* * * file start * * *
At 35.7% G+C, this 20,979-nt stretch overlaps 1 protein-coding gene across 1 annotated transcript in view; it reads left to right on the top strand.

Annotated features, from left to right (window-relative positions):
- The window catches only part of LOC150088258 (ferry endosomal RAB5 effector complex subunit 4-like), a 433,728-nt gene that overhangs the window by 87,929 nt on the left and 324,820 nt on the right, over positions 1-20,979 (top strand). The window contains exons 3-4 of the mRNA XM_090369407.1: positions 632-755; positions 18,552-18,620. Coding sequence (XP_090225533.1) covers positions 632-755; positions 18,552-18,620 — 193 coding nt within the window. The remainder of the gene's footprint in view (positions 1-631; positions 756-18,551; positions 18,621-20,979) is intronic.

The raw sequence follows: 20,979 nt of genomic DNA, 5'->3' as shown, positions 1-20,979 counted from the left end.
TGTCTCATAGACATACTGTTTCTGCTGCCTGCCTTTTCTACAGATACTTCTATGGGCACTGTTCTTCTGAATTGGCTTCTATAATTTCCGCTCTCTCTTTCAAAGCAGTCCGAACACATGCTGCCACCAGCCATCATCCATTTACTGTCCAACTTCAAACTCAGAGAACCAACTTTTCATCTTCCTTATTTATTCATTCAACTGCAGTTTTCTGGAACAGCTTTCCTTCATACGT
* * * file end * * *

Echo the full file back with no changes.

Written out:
At 35.7% G+C, this 20,979-nt stretch overlaps 1 protein-coding gene across 1 annotated transcript in view; it reads left to right on the top strand.

Annotated features, from left to right (window-relative positions):
- The window catches only part of LOC150088258 (ferry endosomal RAB5 effector complex subunit 4-like), a 433,728-nt gene that overhangs the window by 87,929 nt on the left and 324,820 nt on the right, over positions 1-20,979 (top strand). The window contains exons 3-4 of the mRNA XM_090369407.1: positions 632-755; positions 18,552-18,620. Coding sequence (XP_090225533.1) covers positions 632-755; positions 18,552-18,620 — 193 coding nt within the window. The remainder of the gene's footprint in view (positions 1-631; positions 756-18,551; positions 18,621-20,979) is intronic.

The raw sequence follows: 20,979 nt of genomic DNA, 5'->3' as shown, positions 1-20,979 counted from the left end.
TGTCTCATAGACATACTGTTTCTGCTGCCTGCCTTTTCTACAGATACTTCTATGGGCACTGTTCTTCTGAATTGGCTTCTATAATTTCCGCTCTCTCTTTCAAAGCAGTCCGAACACATGCTGCCACCAGCCATCATCCATTTACTGTCCAACTTCAAACTCAGAGAACCAACTTTTCATCTTCCTTATTTATTCATTCAACTGCAGTTTTCTGGAACAGCTTTCCTTCATACGT